- Therapeutic yoga – A practice that blends gentle yoga and stretching with modified yoga poses, breathing and meditation, therapeutic yoga can help people improve function, relieve pain and reduce stress. Therapeutic yoga uses gentle stretching to strengthen muscles without putting additional strain on the body. The focus is on healing and pain management while improving overall well-being.
- Self-hypnosis, meditation and visual imagery – These relaxation techniques can help reduce stress and control pain that interferes with sleep and daily functioning. These approaches may also help increase one’s ability to focus on activities they enjoy and with overall well-being.
- Biofeedback – This approach teaches people how to control their responses to chronic pain. Sensors attached to the skin measure your body’s response to stress by tracking a number of biologic responses including skin temperature, muscle tension, heart rate, blood pressure and even brain waves. As you learn strategies to relax your muscles and your mind, you can watch on a computer screen as your body’s stress response decreases. By understanding how the body responds to stress, you can learn relaxation strategies that are most effective and use them to control your body’s response to tension.
Other complementary pain management approaches include therapeutic massage, nutrition counseling and music therapy, which can all complement other forms of therapy for pain.
Over-the-Counter (OTC) Medications
Over-the-counter pain medications, such as nonsteroidal anti-inflammatory drugs (NSAIDs), acetaminophen, aspirin and naproxen may provide relief for milder to moderate pain caused by muscle aches, swelling, tenderness and joint stiffness, as well as menstrual pain, headaches and backaches. These medications work by reducing inflammation that causes pain. Non-prescription pain medications are available in pill (oral), liquid, cream and lotion formulations. It is important to recognize that all medications have side effects, including over-the-counter medications. NSAIDs are known to cause potentially serious renal, gastrointestinal and other side effects and should always be used within recommended doses and for as short a time as possible.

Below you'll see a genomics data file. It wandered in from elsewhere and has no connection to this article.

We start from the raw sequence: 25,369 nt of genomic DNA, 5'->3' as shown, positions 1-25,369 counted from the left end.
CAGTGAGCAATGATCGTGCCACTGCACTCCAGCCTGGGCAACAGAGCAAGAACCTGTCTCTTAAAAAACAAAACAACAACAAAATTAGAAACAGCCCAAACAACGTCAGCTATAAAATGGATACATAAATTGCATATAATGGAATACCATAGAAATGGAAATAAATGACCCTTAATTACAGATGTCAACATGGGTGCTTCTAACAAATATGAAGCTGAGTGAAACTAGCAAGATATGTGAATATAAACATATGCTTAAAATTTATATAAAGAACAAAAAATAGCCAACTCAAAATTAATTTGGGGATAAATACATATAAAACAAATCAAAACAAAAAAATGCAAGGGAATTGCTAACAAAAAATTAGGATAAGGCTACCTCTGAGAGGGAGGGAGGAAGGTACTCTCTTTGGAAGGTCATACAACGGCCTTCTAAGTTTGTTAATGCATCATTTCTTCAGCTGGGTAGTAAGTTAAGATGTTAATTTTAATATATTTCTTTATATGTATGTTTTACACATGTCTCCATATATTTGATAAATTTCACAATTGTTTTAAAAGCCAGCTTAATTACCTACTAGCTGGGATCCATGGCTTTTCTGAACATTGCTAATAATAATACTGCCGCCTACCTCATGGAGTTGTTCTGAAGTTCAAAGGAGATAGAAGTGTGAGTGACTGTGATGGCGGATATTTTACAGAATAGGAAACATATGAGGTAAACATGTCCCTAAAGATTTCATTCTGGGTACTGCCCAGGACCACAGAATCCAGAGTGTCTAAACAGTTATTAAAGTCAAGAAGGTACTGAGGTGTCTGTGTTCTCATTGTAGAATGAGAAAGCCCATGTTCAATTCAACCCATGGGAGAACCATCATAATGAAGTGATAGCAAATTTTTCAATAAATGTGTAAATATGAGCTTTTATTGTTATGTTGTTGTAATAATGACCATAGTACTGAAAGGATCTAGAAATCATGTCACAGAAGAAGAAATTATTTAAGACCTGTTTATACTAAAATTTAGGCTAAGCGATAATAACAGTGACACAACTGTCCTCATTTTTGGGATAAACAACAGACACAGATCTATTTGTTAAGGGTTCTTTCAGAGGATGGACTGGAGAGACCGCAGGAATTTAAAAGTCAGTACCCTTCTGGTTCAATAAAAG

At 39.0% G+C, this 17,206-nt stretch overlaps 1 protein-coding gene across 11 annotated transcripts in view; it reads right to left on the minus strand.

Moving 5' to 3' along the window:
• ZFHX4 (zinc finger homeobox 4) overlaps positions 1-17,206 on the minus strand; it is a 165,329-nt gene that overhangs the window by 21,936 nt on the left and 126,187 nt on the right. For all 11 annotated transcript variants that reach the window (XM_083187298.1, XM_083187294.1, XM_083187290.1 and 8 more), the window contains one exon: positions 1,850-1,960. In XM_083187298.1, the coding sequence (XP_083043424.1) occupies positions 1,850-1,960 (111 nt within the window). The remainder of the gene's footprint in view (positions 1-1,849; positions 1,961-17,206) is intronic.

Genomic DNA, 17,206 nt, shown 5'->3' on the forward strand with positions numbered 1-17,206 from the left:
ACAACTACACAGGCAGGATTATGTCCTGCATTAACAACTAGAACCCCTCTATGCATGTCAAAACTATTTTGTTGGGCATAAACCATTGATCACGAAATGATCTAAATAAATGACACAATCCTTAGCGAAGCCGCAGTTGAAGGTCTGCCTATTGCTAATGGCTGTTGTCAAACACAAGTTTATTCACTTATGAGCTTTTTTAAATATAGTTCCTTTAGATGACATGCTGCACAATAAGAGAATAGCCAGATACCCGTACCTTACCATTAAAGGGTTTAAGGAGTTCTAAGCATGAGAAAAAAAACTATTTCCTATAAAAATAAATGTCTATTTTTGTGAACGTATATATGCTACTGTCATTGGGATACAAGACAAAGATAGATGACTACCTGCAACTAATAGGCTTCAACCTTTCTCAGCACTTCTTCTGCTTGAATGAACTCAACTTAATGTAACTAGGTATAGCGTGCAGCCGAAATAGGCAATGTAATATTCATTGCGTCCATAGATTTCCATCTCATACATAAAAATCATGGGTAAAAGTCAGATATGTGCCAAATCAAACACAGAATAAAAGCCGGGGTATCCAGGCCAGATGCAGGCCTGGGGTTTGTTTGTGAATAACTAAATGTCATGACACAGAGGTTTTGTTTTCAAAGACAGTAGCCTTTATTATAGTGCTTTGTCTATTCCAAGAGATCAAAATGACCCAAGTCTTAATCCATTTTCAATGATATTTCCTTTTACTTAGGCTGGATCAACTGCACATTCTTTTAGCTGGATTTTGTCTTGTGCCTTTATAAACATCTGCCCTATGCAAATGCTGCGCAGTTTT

Doctors may prescribe other medications if over-the-counter remedies don’t provide enough pain relief. There are many different types of prescription pain medications, known as analgesics, including COX-2 inhibitors, muscle relaxants, anti-anxiety drugs, antidepressants, anti-seizure medications, steroid injections and opioids, also known as narcotics.
Medications may have a single ingredient or a combination of ingredients. They can be taken by mouth (orally) or via injection. Some of these medications may be habit-forming and their use should be carefully supervised by a physician.
Before beginning a prescription strength pain medication, talk to your doctor about the risks and benefits of the medication. If pain medications are prescribed, patients and their doctors should work together to formulate an “exit strategy” for removing unused medications from the home. Using safe storage and disposal methods also helps to ensure that medicines stay out of the hands of teens or others for whom they were not intended. This kind of planning can help safeguard against any misuse or abuse of prescription painkillers and help minimize potential risks from these drugs.
Trigger Point Injections
Trigger point injections are also sometimes used to treat muscle pain. Using a small needle, a health care professional injects a local anesthetic with or without a steroid into muscles in the arms, legs, lower back or neck. Trigger point injections are also sometimes used to treat myofascial pain found in tissues that surround muscles and to treat headaches, migraines and fibromyalgia.